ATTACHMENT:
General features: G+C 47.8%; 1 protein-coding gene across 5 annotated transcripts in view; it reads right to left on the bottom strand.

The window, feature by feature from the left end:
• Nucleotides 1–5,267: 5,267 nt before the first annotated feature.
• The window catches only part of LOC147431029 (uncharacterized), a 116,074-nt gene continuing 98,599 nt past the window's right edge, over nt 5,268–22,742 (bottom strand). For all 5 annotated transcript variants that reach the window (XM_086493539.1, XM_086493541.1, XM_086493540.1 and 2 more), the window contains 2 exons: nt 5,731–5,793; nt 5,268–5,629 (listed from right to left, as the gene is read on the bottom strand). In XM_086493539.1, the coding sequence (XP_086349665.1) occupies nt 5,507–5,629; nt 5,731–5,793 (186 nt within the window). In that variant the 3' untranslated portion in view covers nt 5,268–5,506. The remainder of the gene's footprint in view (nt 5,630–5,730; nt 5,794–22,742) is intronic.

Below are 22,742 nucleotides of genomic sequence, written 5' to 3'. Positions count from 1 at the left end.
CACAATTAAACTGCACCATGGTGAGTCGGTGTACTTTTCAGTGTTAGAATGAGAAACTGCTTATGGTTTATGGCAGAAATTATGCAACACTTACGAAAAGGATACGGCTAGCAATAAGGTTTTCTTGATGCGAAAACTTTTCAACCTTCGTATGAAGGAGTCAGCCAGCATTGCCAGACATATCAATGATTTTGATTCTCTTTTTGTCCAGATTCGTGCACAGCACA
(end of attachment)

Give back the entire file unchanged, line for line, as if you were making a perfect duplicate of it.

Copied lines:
General features: G+C 47.8%; 1 protein-coding gene across 5 annotated transcripts in view; it reads right to left on the bottom strand.

The window, feature by feature from the left end:
• Nucleotides 1–5,267: 5,267 nt before the first annotated feature.
• The window catches only part of LOC147431029 (uncharacterized), a 116,074-nt gene continuing 98,599 nt past the window's right edge, over nt 5,268–22,742 (bottom strand). For all 5 annotated transcript variants that reach the window (XM_086493539.1, XM_086493541.1, XM_086493540.1 and 2 more), the window contains 2 exons: nt 5,731–5,793; nt 5,268–5,629 (listed from right to left, as the gene is read on the bottom strand). In XM_086493539.1, the coding sequence (XP_086349665.1) occupies nt 5,507–5,629; nt 5,731–5,793 (186 nt within the window). In that variant the 3' untranslated portion in view covers nt 5,268–5,506. The remainder of the gene's footprint in view (nt 5,630–5,730; nt 5,794–22,742) is intronic.

Below are 22,742 nucleotides of genomic sequence, written 5' to 3'. Positions count from 1 at the left end.
CACAATTAAACTGCACCATGGTGAGTCGGTGTACTTTTCAGTGTTAGAATGAGAAACTGCTTATGGTTTATGGCAGAAATTATGCAACACTTACGAAAAGGATACGGCTAGCAATAAGGTTTTCTTGATGCGAAAACTTTTCAACCTTCGTATGAAGGAGTCAGCCAGCATTGCCAGACATATCAATGATTTTGATTCTCTTTTTGTCCAGATTCGTGCACAGCACA